7-Entertain, especially if you like slapstick and/or how chickens are really little dinosaurs

8-Post weekly

I don’t think I’m hitting them, especially the last (most measurable) one. I have definitely not posted weekly. I have all sorts of reasons/excuses for that, but the first thing I learned about excuses in the Air Force is that there are no. No excuse, blog. So, what do you do when you fail to reach your goals, besides not make excuses for yourself?

It’s time to adjust techniques to re-enable myself to reach these goals, because after reviewing them, I still think they’re SMART and useful.

1- I think this is going OK. I’m not going to drastically change anything here.

2- I’m going to include a paragraph about which role, or roles, I feel I’m filling as I write in each journal, unless it’s obvious.

3- Even if my notes are incomplete, I’m going to post them. You can make sense of them as you choose, but I’ll highlight more refined entries. 

4- Instructional posts require me to have a decent idea what I’m doing. I will do more to explain my thought processes here.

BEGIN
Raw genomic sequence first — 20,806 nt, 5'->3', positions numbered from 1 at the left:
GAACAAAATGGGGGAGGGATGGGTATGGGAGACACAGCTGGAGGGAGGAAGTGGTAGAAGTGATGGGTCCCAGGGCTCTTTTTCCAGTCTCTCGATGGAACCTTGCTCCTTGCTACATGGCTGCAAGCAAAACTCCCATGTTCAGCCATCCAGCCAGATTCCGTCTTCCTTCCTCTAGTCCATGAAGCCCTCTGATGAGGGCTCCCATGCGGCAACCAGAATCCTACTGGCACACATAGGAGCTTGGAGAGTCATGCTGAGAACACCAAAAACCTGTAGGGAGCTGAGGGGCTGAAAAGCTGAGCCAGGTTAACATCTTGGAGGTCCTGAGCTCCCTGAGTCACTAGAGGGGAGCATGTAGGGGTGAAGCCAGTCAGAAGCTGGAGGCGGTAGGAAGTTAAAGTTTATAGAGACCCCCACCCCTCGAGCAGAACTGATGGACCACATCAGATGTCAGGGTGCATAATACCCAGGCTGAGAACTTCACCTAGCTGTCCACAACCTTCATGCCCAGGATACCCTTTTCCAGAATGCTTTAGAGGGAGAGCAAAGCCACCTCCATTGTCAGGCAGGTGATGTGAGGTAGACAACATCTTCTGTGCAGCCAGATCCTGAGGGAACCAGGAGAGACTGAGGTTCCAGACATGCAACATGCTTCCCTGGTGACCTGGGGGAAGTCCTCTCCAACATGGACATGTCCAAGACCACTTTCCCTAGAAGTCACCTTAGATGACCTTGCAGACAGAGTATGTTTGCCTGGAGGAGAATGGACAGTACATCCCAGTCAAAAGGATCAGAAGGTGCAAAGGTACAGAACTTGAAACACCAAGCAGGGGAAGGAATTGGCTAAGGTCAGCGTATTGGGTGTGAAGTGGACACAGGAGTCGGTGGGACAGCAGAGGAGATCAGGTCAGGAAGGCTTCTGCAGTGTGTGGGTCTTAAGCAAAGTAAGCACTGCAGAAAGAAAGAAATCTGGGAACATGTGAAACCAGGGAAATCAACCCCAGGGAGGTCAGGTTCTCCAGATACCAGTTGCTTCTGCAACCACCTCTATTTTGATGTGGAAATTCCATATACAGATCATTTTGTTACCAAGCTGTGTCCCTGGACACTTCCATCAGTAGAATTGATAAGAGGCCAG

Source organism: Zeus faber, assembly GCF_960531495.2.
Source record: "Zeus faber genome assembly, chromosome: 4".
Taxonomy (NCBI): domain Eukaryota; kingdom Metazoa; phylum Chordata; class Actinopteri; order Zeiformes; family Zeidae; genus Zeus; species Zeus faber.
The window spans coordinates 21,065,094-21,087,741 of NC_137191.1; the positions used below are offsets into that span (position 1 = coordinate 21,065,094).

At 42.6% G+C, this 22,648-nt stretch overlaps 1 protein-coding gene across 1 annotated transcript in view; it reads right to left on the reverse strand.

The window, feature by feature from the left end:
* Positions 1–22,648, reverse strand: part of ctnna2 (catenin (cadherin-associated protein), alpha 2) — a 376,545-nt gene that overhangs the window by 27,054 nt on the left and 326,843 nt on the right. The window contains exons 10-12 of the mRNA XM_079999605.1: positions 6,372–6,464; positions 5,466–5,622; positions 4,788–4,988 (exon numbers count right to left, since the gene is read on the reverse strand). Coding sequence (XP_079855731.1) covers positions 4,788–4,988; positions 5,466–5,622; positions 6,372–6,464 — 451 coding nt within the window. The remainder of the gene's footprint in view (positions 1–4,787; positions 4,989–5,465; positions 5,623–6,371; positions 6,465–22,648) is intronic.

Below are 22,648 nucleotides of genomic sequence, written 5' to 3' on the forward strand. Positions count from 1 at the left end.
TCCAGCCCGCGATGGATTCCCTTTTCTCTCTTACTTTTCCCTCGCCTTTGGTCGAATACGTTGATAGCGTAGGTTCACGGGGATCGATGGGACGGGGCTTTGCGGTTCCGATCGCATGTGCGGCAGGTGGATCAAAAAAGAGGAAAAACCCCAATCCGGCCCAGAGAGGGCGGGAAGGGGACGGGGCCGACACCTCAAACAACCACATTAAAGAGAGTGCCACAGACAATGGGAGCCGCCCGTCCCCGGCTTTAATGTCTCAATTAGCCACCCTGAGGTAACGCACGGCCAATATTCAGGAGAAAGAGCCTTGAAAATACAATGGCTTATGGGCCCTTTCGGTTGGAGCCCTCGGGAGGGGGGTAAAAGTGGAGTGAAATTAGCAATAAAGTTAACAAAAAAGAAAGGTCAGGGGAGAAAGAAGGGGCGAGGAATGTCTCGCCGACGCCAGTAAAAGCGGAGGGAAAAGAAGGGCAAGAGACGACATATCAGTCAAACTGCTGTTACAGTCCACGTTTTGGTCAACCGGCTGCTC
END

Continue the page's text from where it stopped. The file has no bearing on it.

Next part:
5- If you’re reading this, it’s working.

6- No idea how to measure this, or what it actually means. It could be time to write some invectives.

7- Chicken gifs coming soon. For now: DUCKS, YES, DUCKS! …. //<p><a href=””>via GIPHY</a></p>

8- This goes back to the need to open the floodgates to even my less polished thoughts. I’ll do it.

I’m looking at this from both an analyst and entrepreneurial standpoint. Failing fast, forward, and frequently is an approach that resonates with me, because I think I’ve learned much from my mistakes in the past. Testing assumptions is the only way to gather data, and put together new insights. Insights come from examining novel phenomenon, and connecting them. The map isn’t the territory, but I think of failure as getting out onto new parts of that map – even if I don’t examine it closely, I’ll have an idea if I want to come back for further investigation in the future. 

I’ll share my failures so you don’t have to follow in my footsteps down the wrong paths – you can find new ways to get it wrong (and eventually right!)

To re-engage on here, I’ll be posting every day this week as I readjust to living with my family again.

See you tomorrow, folks. I’ll find the chickens.